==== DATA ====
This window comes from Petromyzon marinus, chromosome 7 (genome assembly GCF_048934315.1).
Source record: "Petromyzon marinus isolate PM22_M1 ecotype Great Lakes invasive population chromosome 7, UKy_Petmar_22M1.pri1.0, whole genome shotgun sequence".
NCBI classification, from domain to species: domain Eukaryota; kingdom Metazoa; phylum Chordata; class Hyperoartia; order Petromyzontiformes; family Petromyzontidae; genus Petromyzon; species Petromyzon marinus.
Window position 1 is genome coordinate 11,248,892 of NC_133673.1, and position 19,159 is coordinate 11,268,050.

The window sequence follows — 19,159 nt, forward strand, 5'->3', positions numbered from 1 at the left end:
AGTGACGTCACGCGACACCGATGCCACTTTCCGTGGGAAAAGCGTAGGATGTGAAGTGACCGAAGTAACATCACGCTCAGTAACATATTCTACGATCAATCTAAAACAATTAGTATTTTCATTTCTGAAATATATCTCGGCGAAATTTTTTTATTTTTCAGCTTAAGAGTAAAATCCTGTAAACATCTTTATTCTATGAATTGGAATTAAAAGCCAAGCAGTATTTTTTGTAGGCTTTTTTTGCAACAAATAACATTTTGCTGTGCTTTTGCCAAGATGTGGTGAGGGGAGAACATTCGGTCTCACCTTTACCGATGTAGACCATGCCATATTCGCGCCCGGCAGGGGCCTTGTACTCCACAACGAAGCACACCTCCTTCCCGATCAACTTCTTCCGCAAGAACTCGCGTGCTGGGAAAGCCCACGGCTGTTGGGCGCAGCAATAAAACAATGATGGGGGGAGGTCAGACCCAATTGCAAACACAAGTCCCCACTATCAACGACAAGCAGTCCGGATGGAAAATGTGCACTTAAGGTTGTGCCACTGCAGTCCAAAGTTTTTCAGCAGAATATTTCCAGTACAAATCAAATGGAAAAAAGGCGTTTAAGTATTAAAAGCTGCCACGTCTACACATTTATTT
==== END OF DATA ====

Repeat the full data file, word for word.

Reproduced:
This window comes from Petromyzon marinus, chromosome 7 (genome assembly GCF_048934315.1).
Source record: "Petromyzon marinus isolate PM22_M1 ecotype Great Lakes invasive population chromosome 7, UKy_Petmar_22M1.pri1.0, whole genome shotgun sequence".
NCBI classification, from domain to species: domain Eukaryota; kingdom Metazoa; phylum Chordata; class Hyperoartia; order Petromyzontiformes; family Petromyzontidae; genus Petromyzon; species Petromyzon marinus.
Window position 1 is genome coordinate 11,248,892 of NC_133673.1, and position 19,159 is coordinate 11,268,050.

The window sequence follows — 19,159 nt, forward strand, 5'->3', positions numbered from 1 at the left end:
AGTGACGTCACGCGACACCGATGCCACTTTCCGTGGGAAAAGCGTAGGATGTGAAGTGACCGAAGTAACATCACGCTCAGTAACATATTCTACGATCAATCTAAAACAATTAGTATTTTCATTTCTGAAATATATCTCGGCGAAATTTTTTTATTTTTCAGCTTAAGAGTAAAATCCTGTAAACATCTTTATTCTATGAATTGGAATTAAAAGCCAAGCAGTATTTTTTGTAGGCTTTTTTTGCAACAAATAACATTTTGCTGTGCTTTTGCCAAGATGTGGTGAGGGGAGAACATTCGGTCTCACCTTTACCGATGTAGACCATGCCATATTCGCGCCCGGCAGGGGCCTTGTACTCCACAACGAAGCACACCTCCTTCCCGATCAACTTCTTCCGCAAGAACTCGCGTGCTGGGAAAGCCCACGGCTGTTGGGCGCAGCAATAAAACAATGATGGGGGGAGGTCAGACCCAATTGCAAACACAAGTCCCCACTATCAACGACAAGCAGTCCGGATGGAAAATGTGCACTTAAGGTTGTGCCACTGCAGTCCAAAGTTTTTCAGCAGAATATTTCCAGTACAAATCAAATGGAAAAAAGGCGTTTAAGTATTAAAAGCTGCCACGTCTACACATTTATTT